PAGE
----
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Old 03-16-2015, 03:08 AM
  #7  
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ALL crimps have a Crimper ...... they may show pliers - but even cheap auto crimps have a specific Crimper. Usually looks like a large set of wire stripper's ... with various functions : Wire gauge, stripper, cutter and crimper.

If there is no strain on the joint - then if it's secure and you cannot pull bullet of - then it should be fine. But I would pay a dollar down on table that after a few connect / disconnects that bullet comes away !

Proper crimped is fine, if not then I prefer soldered. I do have cheap 'Auto' crimp bullets but stopped using them a long time ago as they were unreliable and failed after the repeated connect / disconnect .... They now get used for non-model stuiff .. ie on my yacht etc.

Nigel
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Old 03-16-2015, 03:53 AM
  #8  
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FAA specifies crimped, not soldered connections because done right the crimp will survive 50+ years. The soldering will create a weak point in the wire right beside the solder joint and be subject to failure from vibration.

But most of us don't have the quality of crimper required to do the crimp right. so for most of our home made connection purposes soldering is better.

All of your servos have factory crimped plugs and they have been known to be fine for over 30 years.

Inadequate crimp pressure and the wire will slip out. Excess pressure and you will damage the wire leading to it breaking. There's not a lot of difference between too loose and too tight.
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Old 03-16-2015, 04:09 AM
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Fh mentions servo leads ........ I have the HK lead crimper and servo cable / ends .....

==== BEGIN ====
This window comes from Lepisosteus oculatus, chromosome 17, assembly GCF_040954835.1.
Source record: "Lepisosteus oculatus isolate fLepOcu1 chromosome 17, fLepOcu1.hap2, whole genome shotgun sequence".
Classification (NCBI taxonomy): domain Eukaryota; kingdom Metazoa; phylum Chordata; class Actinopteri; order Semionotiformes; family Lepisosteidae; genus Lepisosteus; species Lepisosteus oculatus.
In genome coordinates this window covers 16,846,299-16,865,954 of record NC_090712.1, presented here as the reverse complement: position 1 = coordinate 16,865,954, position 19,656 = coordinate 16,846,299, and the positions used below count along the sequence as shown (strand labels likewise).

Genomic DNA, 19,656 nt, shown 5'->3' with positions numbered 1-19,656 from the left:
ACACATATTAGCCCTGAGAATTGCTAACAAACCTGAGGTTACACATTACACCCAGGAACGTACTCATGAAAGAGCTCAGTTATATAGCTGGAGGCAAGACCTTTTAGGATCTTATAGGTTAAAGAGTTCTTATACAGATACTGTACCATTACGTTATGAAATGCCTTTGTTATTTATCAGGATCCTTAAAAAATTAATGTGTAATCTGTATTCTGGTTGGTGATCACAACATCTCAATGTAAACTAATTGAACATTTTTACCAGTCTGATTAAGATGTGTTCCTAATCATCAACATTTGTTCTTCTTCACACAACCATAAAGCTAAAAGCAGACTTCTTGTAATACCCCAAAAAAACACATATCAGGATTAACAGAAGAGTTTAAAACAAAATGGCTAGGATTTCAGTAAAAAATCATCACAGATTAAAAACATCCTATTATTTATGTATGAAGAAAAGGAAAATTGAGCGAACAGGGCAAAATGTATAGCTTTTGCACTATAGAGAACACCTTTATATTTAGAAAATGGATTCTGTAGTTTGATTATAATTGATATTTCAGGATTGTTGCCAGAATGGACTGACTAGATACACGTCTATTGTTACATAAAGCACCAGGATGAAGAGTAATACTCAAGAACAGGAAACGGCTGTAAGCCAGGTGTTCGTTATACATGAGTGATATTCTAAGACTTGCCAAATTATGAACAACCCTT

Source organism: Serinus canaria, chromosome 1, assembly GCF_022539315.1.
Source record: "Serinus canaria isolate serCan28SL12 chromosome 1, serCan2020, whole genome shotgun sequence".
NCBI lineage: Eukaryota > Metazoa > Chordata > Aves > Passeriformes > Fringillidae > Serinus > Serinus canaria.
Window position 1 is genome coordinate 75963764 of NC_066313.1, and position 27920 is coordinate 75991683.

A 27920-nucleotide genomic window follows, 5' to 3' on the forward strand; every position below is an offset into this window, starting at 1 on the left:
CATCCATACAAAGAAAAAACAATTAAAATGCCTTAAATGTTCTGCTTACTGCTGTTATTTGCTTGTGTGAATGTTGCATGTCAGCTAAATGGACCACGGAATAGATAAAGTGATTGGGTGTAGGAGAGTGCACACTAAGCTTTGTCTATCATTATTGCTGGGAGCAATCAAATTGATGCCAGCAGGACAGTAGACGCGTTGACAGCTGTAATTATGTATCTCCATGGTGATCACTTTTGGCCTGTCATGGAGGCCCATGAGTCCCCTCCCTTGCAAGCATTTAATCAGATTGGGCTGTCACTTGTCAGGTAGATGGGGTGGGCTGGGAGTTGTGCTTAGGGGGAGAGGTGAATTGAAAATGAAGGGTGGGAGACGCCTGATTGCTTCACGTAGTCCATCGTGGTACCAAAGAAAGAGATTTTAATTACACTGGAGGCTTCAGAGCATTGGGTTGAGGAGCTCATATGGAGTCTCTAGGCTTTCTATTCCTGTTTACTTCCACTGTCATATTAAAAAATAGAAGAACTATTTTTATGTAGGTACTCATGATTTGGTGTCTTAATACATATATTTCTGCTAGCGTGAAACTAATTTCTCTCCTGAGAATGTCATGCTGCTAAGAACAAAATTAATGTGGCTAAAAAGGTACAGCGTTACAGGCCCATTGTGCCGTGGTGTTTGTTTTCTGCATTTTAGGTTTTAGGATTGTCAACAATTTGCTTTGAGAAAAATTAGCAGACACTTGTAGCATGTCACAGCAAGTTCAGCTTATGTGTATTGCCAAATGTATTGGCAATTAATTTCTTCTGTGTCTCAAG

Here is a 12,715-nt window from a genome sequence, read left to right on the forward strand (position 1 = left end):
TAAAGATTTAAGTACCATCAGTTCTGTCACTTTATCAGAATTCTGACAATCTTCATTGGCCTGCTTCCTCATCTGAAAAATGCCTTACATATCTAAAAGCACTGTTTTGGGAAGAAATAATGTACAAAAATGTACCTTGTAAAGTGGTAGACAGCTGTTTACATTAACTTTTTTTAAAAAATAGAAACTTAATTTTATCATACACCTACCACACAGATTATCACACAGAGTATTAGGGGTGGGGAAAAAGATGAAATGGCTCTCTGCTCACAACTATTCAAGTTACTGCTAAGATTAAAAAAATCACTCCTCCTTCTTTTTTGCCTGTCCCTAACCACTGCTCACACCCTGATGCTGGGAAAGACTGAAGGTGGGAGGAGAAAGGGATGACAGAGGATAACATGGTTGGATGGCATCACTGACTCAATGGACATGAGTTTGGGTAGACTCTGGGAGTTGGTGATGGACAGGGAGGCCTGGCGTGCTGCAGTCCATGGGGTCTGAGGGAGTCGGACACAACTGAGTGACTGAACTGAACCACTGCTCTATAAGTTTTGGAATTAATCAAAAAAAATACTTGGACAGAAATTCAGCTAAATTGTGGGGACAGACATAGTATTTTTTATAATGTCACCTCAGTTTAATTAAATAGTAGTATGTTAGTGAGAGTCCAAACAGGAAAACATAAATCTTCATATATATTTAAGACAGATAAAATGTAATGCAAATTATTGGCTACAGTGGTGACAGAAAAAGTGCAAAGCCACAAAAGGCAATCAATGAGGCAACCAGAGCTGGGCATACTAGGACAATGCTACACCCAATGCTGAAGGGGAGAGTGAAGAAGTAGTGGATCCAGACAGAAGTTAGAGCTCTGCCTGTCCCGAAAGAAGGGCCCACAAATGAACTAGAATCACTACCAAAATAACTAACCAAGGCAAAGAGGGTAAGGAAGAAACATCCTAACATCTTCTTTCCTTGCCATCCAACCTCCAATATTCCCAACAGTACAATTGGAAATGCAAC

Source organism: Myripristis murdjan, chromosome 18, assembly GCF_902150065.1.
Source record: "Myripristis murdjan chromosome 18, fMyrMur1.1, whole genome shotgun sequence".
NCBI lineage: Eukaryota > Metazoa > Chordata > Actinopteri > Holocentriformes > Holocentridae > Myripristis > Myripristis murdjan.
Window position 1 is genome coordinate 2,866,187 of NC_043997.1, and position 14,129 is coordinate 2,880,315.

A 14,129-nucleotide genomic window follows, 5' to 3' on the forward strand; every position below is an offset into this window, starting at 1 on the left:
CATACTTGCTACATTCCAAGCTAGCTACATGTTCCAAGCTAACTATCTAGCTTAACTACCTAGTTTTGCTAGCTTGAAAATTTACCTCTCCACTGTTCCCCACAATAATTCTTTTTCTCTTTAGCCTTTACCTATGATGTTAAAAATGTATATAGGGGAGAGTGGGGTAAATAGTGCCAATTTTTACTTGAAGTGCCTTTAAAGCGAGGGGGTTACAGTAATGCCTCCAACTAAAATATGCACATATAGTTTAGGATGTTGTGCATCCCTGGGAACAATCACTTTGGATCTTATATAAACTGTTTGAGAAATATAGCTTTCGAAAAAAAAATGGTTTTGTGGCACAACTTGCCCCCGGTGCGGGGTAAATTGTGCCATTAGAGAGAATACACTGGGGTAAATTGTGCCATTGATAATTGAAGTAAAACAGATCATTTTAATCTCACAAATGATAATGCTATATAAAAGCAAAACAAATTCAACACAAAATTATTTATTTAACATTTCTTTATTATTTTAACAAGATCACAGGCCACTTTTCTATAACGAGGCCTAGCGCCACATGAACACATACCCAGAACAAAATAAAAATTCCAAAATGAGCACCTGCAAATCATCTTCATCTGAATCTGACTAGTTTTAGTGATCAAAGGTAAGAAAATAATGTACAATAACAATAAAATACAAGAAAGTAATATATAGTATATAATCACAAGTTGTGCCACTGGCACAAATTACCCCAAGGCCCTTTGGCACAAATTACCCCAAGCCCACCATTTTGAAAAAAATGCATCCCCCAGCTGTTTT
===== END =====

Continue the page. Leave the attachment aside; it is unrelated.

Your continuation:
It's one of the best tools and items I have. For years I 'managed' with thin nose pliers and persuading pins into plug bodies. Then saw the light and bought the crimper. The difference is Black to White ....

Same goes for 'auto-crimps' etc. There is no substitute for proper crimper.

But in our hobby - soldering serves us well ... and I have yet to see any cable or plug fail in a model due to soldered end fracturing.... that includes high vibration 4 stroke models as well.

Nigel
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Old 03-16-2015, 05:26 AM
  #10  
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Originally Posted by fhhuber View Post
FAA specifies crimped, not soldered connections because done right the crimp will survive 50+ years. The soldering will create a weak point in the wire right beside the solder joint and be subject to failure from vibration.

But most of us don't have the quality of crimper required to do the crimp right. so for most of our home made connection purposes soldering is better.

All of your servos have factory crimped plugs and they have been known to be fine for over 30 years.

Inadequate crimp pressure and the wire will slip out. Excess pressure and you will damage the wire leading to it breaking. There's not a lot of difference between too loose and too tight.
Is a pair of pliers that bad though for a crimp area with a fairly thin wire (actually surprised how thin the wires on the Talon 35 is)? I can understand a very large gauge wire, where if you use pliers, you would naturally be left with unequal area of crimping. Has anyone done both crimping and soldering, meaning crimping a connector on and running solder into it.
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Old 03-16-2015, 08:05 AM